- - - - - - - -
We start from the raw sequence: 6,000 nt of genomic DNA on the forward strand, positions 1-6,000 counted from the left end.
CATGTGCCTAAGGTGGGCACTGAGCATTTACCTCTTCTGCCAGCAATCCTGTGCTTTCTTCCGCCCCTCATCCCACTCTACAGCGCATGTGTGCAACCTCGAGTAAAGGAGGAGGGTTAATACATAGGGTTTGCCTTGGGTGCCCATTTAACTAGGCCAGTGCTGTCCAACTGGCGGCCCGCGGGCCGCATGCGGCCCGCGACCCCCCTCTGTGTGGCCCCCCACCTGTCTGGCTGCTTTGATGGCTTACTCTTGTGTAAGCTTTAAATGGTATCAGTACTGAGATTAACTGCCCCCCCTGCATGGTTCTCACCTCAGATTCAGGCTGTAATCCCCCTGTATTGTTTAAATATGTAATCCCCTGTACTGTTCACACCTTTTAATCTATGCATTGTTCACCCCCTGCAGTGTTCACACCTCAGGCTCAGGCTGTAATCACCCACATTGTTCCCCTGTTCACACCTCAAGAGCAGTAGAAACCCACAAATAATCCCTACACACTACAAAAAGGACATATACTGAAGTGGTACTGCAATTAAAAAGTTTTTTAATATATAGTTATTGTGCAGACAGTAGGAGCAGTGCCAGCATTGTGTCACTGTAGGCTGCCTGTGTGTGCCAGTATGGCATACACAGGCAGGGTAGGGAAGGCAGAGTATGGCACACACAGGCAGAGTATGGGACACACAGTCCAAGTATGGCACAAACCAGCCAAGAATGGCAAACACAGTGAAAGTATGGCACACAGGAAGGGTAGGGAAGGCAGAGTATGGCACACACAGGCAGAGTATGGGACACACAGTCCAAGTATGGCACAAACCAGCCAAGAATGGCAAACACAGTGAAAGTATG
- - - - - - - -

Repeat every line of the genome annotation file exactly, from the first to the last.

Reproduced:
We start from the raw sequence: 6,000 nt of genomic DNA on the forward strand, positions 1-6,000 counted from the left end.
CATGTGCCTAAGGTGGGCACTGAGCATTTACCTCTTCTGCCAGCAATCCTGTGCTTTCTTCCGCCCCTCATCCCACTCTACAGCGCATGTGTGCAACCTCGAGTAAAGGAGGAGGGTTAATACATAGGGTTTGCCTTGGGTGCCCATTTAACTAGGCCAGTGCTGTCCAACTGGCGGCCCGCGGGCCGCATGCGGCCCGCGACCCCCCTCTGTGTGGCCCCCCACCTGTCTGGCTGCTTTGATGGCTTACTCTTGTGTAAGCTTTAAATGGTATCAGTACTGAGATTAACTGCCCCCCCTGCATGGTTCTCACCTCAGATTCAGGCTGTAATCCCCCTGTATTGTTTAAATATGTAATCCCCTGTACTGTTCACACCTTTTAATCTATGCATTGTTCACCCCCTGCAGTGTTCACACCTCAGGCTCAGGCTGTAATCACCCACATTGTTCCCCTGTTCACACCTCAAGAGCAGTAGAAACCCACAAATAATCCCTACACACTACAAAAAGGACATATACTGAAGTGGTACTGCAATTAAAAAGTTTTTTAATATATAGTTATTGTGCAGACAGTAGGAGCAGTGCCAGCATTGTGTCACTGTAGGCTGCCTGTGTGTGCCAGTATGGCATACACAGGCAGGGTAGGGAAGGCAGAGTATGGCACACACAGGCAGAGTATGGGACACACAGTCCAAGTATGGCACAAACCAGCCAAGAATGGCAAACACAGTGAAAGTATGGCACACAGGAAGGGTAGGGAAGGCAGAGTATGGCACACACAGGCAGAGTATGGGACACACAGTCCAAGTATGGCACAAACCAGCCAAGAATGGCAAACACAGTGAAAGTATG